There are specific talismans for girls who grew up in our generation believing they were broken: the song Paper Bag by Fiona Apple, notebooks filled with magazine clippings, the movie Girl Interrupted, a special Livejournal or Xanga account we never gave our friend’s the username for so it could just be for us. Cat Marnell’s How to Murder Your Life is a new one, either anachronistically made for us, or fashioned for the daughters we haven’t had yet, but already feel sad for.
Here we watch Cat dabble with and then dive face first into drugs while going to private school and fancy parties and wearing clothes we grew up dreaming about. She gets jobs we grew up dreaming about, too. She says insane things like “My tan looked fantastic! I was ready for rehab.”
It’s all very exciting and glamorous in the way only a certain type of person can envision a crippling series of addictions to be glamorous. (If you’re in that category, you should prepare to spend some sleepless nights after reading wondering why your addictions are ugly instead of glamorous, since they’re all going to gut us just the same — by the way).
It’s an addiction memoir for realists who’ve always wanted to get better but have also known there’s no magic pill — for girls who suspected those that talk about how their lives have changed because of yoga or green juice or jesus to be completely full of shit. There are almost 400 pages of deep, dark struggle (which also are funny and engaging as hell) — but there’s no ending, which is the only honest way to finish an addiction memoir.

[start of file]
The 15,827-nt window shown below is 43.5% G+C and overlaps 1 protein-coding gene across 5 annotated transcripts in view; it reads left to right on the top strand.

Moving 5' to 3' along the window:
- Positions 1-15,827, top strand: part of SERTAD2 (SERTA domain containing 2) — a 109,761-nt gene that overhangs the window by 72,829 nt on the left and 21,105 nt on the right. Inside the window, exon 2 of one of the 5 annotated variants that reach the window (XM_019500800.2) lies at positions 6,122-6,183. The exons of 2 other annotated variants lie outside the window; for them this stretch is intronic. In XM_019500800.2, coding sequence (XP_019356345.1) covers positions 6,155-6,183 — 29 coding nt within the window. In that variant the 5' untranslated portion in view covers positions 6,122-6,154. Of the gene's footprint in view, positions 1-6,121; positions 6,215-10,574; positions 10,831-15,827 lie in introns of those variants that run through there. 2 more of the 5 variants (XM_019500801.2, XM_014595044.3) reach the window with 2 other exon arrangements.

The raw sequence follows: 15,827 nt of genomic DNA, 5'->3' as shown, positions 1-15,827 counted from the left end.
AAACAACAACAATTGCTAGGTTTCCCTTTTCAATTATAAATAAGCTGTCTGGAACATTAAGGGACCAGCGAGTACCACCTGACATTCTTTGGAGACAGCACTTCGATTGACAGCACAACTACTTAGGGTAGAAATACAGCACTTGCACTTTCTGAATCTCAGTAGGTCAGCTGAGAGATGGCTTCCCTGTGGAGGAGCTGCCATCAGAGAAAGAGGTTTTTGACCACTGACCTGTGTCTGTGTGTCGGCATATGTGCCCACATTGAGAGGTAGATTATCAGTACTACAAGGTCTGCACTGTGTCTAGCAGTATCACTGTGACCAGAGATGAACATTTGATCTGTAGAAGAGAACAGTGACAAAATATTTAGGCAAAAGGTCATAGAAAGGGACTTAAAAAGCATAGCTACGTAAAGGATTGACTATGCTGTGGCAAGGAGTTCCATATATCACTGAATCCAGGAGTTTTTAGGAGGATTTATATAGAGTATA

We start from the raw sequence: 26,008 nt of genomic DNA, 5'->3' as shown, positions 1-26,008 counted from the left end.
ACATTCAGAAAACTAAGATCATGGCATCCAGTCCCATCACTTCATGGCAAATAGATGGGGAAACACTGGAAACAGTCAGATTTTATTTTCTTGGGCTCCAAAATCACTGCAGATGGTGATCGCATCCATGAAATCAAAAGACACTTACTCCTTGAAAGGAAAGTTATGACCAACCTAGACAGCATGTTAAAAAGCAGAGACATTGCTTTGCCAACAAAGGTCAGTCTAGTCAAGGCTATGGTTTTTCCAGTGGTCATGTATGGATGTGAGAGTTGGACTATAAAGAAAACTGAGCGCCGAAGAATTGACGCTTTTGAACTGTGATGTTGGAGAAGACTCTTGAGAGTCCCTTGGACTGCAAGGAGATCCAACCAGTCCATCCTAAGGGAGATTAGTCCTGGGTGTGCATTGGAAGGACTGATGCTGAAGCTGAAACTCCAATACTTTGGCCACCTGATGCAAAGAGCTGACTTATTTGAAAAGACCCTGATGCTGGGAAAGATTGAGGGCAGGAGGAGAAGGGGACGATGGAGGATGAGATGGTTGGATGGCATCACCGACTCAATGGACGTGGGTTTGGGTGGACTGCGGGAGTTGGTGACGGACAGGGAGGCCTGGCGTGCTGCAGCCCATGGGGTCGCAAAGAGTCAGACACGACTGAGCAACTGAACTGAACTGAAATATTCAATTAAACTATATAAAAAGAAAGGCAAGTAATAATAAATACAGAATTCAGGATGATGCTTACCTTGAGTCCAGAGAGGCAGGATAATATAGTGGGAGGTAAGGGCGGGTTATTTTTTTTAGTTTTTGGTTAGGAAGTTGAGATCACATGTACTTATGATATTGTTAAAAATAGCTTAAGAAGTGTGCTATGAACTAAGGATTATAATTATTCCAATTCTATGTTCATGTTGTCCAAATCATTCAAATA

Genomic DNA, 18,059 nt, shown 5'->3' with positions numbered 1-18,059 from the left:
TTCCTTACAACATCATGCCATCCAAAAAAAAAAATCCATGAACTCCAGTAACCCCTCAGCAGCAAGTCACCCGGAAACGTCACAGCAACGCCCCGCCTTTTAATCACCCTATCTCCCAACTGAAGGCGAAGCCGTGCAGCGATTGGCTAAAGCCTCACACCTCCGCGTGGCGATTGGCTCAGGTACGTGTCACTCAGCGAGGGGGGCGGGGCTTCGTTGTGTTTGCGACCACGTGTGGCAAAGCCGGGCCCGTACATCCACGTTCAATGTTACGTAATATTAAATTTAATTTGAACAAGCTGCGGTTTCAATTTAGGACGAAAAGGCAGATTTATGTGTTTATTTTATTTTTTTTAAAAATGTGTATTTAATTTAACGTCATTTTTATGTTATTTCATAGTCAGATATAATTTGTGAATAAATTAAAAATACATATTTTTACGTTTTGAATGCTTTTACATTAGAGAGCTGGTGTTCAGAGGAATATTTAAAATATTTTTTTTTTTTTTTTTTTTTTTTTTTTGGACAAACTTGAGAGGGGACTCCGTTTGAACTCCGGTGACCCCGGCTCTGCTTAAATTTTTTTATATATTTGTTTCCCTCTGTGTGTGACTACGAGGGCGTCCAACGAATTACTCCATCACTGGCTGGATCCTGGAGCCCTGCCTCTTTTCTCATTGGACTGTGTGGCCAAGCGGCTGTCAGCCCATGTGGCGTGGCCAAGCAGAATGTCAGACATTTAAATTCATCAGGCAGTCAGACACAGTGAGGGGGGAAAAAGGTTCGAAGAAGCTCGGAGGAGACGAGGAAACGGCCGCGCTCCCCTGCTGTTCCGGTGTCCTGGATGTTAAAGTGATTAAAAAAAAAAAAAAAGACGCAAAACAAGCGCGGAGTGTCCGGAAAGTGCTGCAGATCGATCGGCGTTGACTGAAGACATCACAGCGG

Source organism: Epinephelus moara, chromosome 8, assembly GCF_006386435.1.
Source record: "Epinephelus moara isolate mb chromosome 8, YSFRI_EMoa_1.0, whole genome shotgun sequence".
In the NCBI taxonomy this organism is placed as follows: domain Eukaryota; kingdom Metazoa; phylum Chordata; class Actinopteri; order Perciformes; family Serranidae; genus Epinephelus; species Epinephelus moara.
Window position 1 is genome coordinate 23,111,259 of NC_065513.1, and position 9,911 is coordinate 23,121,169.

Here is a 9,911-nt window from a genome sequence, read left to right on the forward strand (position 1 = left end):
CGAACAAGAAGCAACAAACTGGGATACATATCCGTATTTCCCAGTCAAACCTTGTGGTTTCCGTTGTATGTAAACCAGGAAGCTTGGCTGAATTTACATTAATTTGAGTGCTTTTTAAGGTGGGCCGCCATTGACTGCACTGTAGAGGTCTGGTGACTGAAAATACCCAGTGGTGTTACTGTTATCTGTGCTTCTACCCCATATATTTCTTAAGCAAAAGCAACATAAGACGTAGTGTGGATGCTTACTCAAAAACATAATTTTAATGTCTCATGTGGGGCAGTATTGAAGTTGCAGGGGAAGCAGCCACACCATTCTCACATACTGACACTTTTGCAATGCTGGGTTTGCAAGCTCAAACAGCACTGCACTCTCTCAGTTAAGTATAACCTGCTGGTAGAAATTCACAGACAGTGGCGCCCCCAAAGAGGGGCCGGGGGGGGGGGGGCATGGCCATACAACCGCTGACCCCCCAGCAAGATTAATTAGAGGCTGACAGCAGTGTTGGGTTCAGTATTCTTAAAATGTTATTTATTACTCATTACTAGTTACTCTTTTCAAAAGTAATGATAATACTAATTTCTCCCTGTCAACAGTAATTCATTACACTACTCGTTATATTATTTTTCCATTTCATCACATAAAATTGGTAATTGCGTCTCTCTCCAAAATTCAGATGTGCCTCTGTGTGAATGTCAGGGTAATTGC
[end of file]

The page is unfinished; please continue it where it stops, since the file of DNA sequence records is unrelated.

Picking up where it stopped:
Cat isn’t healed at the end. She’s spend some time (in Thai rehab!) focusing on herself and getting better — and she is better. But she’s just better, she’s not healed.
In all her dirtiness, Cat is smarter than most people who write about their dirty pasts. She’s not a grifter here to tell you that if you can manage to replace your addiction to angel dust with an addiction to a prescribed set of spiritual beliefs you can live happily ever after. Our own patron saint, Sylvia Plath, reminds us that those kind of changes only happen if you’re willing to spend your whole life fervently keeping up (and not questioning) the belief it requires. (From The Bell Jar: The only problem was, Church, even the Catholic Church, didn’t take up the whole of your life No matter how much you knelt and prayed, you still had to eat three meals a day and have a job and live in the world.)
There is no before and after. No magic pill. No transformation story except to say every day, you have to try just as hard.
How to Murder Your Life is out Tuesday.